This is a guest post by Jillian Vaccaro. Jillian is a Senior eCommerce Account Specialist at Shapiro. Jillian Vaccaro has been with Shapiro for over six years, and after honing her logistics skills in the Pricing department, Jillian moved to the eCommerce Business Development team to help guide importers and exporters in their freight endeavors. When she’s not solving for common challenges in ecommerce logistics, Jillian enjoys traveling, practicing yoga, and attempting to learn how to cook. Jillian is currently working on expanding Shapiro’s eCommerce capabilities in both Mexico and Australia.
Your eCommerce business is expanding. You’ve found a reliable supplier and have established comfortable margins on your products. You may have even implemented Skubana’s inventory management and analytics software. Your product reviews are on the rise and revenue is steadily increasing. So what is key to continued growth? Your supply chain.
A streamlined supply chain is fundamental to the success of any importer or exporter’s enterprise. From purchase order to delivery, shippers need to ensure that each point in the process is executed timely and flawlessly. Any hiccups along the way can cost thousands in lost sales. Your product availability and continued growth can be quickly diminished by unforeseen events in your supply chain.
The foundation of a strong supply chain is a forwarder and broker who understand your shipping needs from start to finish. Will you need your cargo reworked at the time of import to meet delivery requirements? Do you have questions about what is required to expand a foreign marketplace? What about the changing partner government agency requirements for US importers? A shipping partner who understands the needs of growing shippers is invaluable to your enterprise expansion; it’s not just about getting your goods from A to B, but also how best to get them there. Whether you are looking for advice on how to bring your funds home at the best exchange rate or need an alternative fulfillment solution, you’ll want the trusted advice of an experienced partner.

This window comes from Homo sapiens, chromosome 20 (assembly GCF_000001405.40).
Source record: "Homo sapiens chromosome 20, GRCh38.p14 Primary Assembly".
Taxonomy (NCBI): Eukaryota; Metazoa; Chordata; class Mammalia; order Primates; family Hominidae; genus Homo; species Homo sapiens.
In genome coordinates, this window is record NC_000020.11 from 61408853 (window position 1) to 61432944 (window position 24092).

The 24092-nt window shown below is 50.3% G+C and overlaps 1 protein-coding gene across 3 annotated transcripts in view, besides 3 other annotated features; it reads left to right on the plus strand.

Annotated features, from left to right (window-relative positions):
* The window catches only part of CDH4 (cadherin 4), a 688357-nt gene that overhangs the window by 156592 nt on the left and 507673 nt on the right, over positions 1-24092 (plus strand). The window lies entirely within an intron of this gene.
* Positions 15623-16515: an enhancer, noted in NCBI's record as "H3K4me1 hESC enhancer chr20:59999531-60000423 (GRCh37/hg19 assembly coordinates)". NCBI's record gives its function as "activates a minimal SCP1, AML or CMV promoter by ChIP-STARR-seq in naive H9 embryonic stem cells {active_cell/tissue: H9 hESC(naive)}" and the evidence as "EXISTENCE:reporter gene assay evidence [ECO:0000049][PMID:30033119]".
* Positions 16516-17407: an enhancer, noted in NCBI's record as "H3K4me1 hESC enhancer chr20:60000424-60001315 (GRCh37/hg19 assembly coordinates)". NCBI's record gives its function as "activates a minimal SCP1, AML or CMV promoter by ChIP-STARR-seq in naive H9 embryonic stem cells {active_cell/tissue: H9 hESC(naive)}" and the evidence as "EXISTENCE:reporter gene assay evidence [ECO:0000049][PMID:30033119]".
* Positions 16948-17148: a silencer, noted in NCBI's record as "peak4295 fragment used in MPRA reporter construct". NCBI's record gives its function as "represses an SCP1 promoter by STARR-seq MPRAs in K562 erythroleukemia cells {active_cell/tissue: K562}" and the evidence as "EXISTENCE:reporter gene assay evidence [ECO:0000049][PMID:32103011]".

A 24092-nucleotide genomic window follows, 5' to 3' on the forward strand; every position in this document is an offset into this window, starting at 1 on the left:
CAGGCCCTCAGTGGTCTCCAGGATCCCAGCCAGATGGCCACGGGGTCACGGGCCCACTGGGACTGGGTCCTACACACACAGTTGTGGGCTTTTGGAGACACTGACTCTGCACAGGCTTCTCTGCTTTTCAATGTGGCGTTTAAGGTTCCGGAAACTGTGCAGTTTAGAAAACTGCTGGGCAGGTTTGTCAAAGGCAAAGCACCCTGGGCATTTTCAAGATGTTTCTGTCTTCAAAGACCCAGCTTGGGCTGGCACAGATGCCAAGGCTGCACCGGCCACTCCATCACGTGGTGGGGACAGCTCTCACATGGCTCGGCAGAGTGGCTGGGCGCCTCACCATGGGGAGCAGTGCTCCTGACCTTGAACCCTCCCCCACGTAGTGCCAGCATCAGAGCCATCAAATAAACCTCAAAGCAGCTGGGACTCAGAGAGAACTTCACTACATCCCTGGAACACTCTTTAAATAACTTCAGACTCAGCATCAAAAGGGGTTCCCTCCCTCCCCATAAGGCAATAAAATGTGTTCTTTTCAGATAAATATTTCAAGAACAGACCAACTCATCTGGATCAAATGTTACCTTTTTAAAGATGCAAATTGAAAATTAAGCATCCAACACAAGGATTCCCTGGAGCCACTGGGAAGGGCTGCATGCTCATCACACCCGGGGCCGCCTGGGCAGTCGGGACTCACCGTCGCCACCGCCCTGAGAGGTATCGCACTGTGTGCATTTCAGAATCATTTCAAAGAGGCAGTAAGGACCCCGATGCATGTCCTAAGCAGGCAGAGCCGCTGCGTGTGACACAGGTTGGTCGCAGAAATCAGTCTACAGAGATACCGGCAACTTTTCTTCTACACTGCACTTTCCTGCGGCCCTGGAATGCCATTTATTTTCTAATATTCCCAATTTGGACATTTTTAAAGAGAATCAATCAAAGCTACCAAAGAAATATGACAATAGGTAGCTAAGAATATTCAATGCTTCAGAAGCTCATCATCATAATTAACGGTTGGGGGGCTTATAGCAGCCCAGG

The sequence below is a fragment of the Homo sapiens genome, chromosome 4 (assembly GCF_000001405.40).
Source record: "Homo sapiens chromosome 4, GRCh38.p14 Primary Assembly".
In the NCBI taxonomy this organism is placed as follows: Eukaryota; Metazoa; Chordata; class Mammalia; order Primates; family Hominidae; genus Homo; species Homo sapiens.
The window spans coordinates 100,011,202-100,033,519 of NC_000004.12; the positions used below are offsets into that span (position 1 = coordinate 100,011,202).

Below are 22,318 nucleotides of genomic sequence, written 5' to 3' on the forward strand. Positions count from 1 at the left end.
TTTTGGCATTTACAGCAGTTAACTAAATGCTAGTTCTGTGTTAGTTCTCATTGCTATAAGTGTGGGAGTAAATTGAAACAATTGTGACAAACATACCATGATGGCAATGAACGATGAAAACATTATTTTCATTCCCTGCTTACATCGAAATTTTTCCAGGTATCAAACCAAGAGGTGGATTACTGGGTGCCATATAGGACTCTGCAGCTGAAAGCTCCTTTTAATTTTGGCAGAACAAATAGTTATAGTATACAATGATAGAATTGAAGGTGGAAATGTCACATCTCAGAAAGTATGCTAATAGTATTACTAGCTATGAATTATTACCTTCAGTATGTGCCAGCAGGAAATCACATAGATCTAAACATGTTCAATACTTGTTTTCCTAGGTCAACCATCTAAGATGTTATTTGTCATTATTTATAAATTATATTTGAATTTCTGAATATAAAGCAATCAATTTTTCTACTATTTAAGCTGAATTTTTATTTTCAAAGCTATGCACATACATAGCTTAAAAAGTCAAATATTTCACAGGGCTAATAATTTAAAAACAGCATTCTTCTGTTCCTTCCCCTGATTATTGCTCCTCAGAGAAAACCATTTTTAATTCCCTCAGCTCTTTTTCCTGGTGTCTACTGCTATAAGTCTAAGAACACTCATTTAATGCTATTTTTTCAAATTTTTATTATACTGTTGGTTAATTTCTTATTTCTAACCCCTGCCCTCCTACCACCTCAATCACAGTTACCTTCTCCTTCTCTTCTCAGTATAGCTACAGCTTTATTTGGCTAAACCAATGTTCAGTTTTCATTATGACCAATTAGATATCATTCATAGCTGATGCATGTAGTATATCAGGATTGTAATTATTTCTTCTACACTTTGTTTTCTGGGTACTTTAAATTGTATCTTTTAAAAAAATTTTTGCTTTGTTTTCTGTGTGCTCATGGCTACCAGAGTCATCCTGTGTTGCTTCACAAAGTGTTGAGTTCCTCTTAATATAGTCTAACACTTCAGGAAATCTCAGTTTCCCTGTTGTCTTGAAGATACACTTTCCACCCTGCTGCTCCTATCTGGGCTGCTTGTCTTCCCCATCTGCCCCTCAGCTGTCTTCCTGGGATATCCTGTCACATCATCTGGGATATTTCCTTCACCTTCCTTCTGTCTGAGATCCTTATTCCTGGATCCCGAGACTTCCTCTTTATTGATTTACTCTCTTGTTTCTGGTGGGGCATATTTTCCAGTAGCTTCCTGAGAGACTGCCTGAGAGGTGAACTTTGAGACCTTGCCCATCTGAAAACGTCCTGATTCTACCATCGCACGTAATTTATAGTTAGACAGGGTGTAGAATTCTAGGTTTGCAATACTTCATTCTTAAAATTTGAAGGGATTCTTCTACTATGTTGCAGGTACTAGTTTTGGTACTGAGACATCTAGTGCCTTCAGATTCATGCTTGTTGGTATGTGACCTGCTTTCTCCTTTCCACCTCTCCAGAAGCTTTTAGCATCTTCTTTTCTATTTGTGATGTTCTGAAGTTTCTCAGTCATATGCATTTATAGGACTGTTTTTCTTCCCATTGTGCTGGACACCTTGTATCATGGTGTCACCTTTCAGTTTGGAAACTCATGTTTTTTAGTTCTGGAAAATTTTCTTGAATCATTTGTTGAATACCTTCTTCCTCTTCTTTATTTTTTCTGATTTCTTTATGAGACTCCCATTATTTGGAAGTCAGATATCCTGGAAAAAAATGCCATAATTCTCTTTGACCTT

What to Measure?
(Most) Details Matter “Not everything that counts can be counted, and not everything that can be counted counts.” When it comes to your supply chain, Einstein’s simple yet profound advice rings true. There are innumerable events you could choose to measure when evaluating your supply chain. Let’s look at something seemingly simple - your commercial documents. Does your supplier provide accurate documents on time? If so, you’re in luck. If not, you may be looking at several delays caused by one event. Your Importer Security Filing (ISF) could be delayed after reviewing with your broker to correct the Harmonized Tariff Schedule (HTS) code. Missing weights can delay customs clearance if the HTS requires the net weights to be reported; a delayed customs clearance means storage. Each of these delays relates back to the supplier’s documents and indicates improvement is needed. When looking at metrics, it is important to identify an issue and its subsequent effect. We’ll focus on two key areas to target when evaluating your supply chain. Key performance indicators can measure each milestone and can help you identify strengths and pinpoint weaknesses to allow you to optimize your processes.
Does your vendor meet your cargo ready deadlines to keep your inventory in stock? Is your supplier able to package your cargo to specified requirements? Are you incurring additional fees because they do not have an export license?